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S&P 500 Turns Negative for the Year

It was a seesaw day for stocks, which remained very sensitive to all the news headlines related to Japan's nuclear crisis, and sent the S&P 500 to negative territory for the year.

The CBOE Volatility Index popped and crossed 31 for the first time since July due to continued uncertainty over the nuclear situation in Japan. The VIX is now at its highest levels in over 8 months.

At first, stocks dropped mid-afternoon after the U.S. and U.K. governments issued warnings to its citizens living in Japan. The U.S. government urged citizens residing within 50 miles of the Fukushima nuclear plant to evacuate, while the U.K. advised its own citizens to leave Tokyo and any areas north of Japan’s capital.

Then, markets partially recovered as a hopeful AP news report crossed that Tokyo Electric Power is close to establishing a new power line that could help restore electricity to run the water pumps at the nuclear power plant.

But the momentum couldn't be sustained, and stocks closed near the lows of the day. As a result, both the S&P and Nasdaq had their worst 3-day losing streak since August, while the Dow had its worst 3-day streak since end of June/beginning of July. Each index is down more than 3.5% over the past 3 days.

That decline has also put the S&P 500 into negative for the year for the first time in 2011. Of the major indices, only the Dow is clinging to gain on the year.


Only three S&P 500 sectors remain in positive territory for 2011 (energy, industrials and consumer discretionary).

It was a seesaw day for stocks, which remained very sensitive to all the news headlines related to Japan's nuclear crisis, and sent the S&P 500 to negative territory for the year.

The CBOE Volatility Index popped and crossed 31 for the first time since July due to continued uncertainty over the nuclear situation in Japan. The VIX is now at its highest levels in over 8 months.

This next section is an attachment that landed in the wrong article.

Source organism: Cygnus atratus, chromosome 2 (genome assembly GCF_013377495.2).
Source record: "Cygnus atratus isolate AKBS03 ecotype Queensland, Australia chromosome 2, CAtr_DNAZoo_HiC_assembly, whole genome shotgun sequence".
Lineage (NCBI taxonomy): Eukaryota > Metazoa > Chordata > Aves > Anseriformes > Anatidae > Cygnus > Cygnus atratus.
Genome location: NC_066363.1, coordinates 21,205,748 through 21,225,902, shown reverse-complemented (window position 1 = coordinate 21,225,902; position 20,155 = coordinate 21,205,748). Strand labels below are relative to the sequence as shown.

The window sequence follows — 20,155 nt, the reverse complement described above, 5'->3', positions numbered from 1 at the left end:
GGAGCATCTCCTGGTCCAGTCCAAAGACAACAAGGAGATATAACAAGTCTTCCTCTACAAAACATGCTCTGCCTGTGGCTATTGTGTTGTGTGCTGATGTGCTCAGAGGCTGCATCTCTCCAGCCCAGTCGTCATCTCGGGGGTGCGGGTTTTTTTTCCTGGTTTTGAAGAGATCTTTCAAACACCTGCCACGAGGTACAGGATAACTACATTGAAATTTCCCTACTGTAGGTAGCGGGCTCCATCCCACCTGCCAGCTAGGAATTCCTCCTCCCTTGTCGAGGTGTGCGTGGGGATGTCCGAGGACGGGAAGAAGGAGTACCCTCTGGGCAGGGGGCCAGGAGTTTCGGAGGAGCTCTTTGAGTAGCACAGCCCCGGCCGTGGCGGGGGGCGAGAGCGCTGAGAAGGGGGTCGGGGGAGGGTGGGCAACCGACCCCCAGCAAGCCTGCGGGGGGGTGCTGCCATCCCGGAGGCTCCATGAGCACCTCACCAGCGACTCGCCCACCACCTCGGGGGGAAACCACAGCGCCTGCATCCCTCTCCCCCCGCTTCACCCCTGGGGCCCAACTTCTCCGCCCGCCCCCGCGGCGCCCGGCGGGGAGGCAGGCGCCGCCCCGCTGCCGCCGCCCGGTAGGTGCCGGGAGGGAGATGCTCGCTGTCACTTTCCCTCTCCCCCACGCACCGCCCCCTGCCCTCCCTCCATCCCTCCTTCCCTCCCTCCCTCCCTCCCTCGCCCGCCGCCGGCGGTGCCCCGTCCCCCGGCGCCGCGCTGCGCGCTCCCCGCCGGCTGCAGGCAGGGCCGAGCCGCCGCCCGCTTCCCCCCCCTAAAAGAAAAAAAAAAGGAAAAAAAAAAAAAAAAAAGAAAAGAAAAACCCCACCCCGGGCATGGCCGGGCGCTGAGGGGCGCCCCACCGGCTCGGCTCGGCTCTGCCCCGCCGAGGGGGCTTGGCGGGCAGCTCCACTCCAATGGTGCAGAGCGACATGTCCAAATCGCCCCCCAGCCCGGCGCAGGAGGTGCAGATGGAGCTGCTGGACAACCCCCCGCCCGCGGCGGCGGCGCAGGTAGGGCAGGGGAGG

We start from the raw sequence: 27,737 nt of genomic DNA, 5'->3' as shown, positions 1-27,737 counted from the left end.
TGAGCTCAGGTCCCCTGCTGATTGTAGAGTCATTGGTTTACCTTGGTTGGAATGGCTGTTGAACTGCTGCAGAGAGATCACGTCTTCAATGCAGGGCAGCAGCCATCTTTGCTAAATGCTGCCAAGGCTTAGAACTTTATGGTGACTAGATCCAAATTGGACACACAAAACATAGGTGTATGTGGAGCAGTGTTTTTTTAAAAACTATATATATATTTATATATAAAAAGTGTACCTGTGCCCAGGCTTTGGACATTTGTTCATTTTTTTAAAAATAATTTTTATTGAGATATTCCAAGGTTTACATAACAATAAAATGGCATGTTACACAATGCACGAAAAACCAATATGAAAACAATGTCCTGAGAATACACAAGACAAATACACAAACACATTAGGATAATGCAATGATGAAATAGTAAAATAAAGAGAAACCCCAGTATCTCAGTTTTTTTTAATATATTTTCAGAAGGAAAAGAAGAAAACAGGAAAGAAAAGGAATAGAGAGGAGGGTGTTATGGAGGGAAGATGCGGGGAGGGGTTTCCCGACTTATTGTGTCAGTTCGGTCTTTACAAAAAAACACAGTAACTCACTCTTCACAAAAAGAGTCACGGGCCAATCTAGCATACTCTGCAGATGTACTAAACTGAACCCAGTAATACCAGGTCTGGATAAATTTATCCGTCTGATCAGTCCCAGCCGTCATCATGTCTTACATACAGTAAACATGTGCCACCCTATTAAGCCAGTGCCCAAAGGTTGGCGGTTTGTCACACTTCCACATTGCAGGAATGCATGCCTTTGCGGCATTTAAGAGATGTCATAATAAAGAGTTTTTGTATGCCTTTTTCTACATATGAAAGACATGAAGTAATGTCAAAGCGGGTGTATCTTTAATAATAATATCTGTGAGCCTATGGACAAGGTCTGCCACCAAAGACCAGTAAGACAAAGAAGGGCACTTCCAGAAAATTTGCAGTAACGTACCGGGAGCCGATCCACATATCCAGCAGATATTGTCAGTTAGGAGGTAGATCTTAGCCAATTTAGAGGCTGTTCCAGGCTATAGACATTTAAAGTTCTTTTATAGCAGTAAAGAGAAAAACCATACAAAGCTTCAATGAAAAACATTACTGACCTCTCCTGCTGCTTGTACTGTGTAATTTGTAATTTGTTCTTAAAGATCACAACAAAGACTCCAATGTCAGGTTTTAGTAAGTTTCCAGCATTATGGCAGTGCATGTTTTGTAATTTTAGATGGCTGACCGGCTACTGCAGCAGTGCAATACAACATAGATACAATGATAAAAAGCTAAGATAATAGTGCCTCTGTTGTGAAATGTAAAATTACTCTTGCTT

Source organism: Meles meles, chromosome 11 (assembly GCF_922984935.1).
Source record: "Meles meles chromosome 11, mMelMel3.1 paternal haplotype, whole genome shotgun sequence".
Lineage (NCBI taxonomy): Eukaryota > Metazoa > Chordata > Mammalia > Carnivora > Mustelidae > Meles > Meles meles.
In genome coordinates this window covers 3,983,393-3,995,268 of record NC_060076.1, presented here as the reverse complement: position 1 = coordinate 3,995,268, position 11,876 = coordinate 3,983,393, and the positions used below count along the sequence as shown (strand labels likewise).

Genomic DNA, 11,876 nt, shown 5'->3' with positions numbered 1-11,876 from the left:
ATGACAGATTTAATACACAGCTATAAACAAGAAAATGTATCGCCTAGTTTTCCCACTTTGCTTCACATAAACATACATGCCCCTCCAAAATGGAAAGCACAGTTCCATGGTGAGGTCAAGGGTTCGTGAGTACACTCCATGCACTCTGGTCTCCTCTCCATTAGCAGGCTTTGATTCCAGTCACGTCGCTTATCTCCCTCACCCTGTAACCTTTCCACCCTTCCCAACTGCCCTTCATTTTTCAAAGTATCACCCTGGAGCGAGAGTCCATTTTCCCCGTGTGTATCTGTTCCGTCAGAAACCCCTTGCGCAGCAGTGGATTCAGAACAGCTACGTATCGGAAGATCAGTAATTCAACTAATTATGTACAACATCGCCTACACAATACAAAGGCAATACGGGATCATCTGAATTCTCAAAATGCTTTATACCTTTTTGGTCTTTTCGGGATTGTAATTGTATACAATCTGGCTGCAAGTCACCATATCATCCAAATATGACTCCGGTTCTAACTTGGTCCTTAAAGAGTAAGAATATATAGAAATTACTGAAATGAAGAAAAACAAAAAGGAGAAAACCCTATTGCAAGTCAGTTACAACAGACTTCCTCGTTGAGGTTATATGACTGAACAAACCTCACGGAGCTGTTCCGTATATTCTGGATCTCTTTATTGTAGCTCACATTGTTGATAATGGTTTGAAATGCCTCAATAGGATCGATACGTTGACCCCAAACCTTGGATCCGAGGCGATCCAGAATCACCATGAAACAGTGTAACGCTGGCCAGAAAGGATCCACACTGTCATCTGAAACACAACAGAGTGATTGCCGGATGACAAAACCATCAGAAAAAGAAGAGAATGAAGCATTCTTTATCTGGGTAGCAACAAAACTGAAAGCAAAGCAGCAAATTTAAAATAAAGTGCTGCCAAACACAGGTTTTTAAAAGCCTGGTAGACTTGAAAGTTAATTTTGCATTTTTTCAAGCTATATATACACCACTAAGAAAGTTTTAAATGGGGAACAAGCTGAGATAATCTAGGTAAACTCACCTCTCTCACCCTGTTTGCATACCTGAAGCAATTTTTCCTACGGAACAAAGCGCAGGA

At first, stocks dropped mid-afternoon after the U.S. and U.K. governments issued warnings to its citizens living in Japan. The U.S. government urged citizens residing within 50 miles of the Fukushima nuclear plant to evacuate, while the U.K. advised its own citizens to leave Tokyo and any areas north of Japan’s capital.

Then, markets partially recovered as a hopeful AP news report crossed that Tokyo Electric Power is close to establishing a new power line that could help restore electricity to run the water pumps at the nuclear power plant.

But the momentum couldn't be sustained, and stocks closed near the lows of the day. As a result, both the S&P and Nasdaq had their worst 3-day losing streak since August, while the Dow had its worst 3-day streak since end of June/beginning of July. Each index is down more than 3.5% over the past 3 days.

That decline has also put the S&P 500 into negative for the year for the first time in 2011. Of the major indices, only the Dow is clinging to gain on the year.


As for the Dow 30, half of the index’s components are in the red for 2011.

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